Nonspecific spinal pain and intervertebral disc herniations are common. In evaluating spinal impairment, it is important to carefully assess the significance of imaging findings, physical examination findings, and reports of limb pain.
The following case example illustrates key principles in assessing cervical pain with questionable arm complaints:
This case example may be used to discuss: (1) the significance of the finding of degenerative disc disease;, (2) determining whether to rate for “soft issue and nonspecific conditions” or “motion segment lesions”; and (3) assessing “non-verifiable radicular complaints.”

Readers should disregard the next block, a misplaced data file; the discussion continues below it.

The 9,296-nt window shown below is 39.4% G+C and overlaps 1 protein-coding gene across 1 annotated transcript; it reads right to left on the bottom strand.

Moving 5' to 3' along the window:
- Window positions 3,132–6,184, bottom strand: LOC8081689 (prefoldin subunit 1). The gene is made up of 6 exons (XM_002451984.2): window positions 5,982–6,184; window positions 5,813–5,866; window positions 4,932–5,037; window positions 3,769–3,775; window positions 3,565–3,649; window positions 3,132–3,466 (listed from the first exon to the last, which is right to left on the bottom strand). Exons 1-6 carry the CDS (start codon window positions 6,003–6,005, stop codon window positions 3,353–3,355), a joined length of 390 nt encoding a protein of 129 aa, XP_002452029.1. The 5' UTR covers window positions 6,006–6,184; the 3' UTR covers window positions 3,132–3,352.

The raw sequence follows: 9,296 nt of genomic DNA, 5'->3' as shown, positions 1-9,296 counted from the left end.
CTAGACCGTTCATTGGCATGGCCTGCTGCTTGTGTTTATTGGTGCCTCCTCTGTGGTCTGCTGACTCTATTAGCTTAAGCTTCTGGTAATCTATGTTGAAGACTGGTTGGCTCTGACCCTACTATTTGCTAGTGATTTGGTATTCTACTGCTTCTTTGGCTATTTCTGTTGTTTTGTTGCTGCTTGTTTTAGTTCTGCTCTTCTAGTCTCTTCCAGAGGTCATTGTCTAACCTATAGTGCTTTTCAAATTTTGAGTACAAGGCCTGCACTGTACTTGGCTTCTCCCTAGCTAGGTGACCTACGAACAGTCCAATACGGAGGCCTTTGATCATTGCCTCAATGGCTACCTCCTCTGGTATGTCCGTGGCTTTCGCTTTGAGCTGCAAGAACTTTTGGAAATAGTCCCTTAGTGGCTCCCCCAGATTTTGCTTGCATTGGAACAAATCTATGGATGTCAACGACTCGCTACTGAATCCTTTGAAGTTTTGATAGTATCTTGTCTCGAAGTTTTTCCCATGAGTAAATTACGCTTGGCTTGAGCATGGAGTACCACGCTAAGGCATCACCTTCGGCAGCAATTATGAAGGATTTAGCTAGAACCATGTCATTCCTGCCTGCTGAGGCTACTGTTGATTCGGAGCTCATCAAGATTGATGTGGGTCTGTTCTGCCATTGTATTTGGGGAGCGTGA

Assessing Cervical Pain
Evaluation of impairment due to cervical pain is based on the AMA Guides to the Evaluation of Permanent Impairment, Sixth Edition, Chapter 17, Spine, Section 17.2, Diagnosis-Based Impairment (6th ed, 560), and Section 17.2a, Cervical Spine (6th ed, 563). Modifications are made per Section 17.3, Adjustment Grids and Grade Modifiers: Non-Key Factors...